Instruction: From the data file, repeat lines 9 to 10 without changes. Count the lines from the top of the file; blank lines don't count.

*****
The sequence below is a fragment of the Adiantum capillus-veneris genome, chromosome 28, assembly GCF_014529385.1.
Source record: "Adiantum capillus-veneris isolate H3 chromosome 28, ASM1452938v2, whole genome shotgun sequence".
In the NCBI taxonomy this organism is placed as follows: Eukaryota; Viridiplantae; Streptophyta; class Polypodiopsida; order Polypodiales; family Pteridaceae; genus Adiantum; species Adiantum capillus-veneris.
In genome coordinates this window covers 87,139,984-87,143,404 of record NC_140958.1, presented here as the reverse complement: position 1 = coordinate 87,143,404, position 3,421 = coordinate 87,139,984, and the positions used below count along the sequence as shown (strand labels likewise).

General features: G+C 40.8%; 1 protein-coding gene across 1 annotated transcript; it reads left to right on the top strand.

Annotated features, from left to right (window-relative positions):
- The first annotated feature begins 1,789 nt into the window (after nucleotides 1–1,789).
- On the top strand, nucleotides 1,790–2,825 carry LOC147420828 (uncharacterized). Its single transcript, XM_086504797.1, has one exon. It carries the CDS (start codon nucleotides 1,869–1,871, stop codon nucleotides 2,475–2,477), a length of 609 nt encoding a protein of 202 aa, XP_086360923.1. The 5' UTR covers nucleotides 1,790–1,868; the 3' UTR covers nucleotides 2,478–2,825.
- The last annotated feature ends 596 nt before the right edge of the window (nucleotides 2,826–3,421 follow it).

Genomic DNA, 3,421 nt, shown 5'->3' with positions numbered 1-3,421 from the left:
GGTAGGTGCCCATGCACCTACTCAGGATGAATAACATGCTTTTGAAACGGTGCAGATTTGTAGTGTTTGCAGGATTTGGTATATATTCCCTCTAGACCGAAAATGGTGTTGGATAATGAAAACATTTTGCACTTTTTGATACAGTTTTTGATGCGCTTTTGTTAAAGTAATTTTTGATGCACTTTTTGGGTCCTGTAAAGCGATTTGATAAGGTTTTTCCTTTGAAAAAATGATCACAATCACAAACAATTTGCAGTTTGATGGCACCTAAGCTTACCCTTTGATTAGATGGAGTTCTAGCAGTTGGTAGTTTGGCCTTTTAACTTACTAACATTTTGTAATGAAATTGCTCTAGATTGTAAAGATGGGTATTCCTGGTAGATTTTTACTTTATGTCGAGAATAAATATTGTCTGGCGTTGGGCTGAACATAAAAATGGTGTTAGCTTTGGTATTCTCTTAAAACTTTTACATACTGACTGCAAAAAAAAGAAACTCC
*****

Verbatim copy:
- The last annotated feature ends 596 nt before the right edge of the window (nucleotides 2,826–3,421 follow it).

Genomic DNA, 3,421 nt, shown 5'->3' with positions numbered 1-3,421 from the left: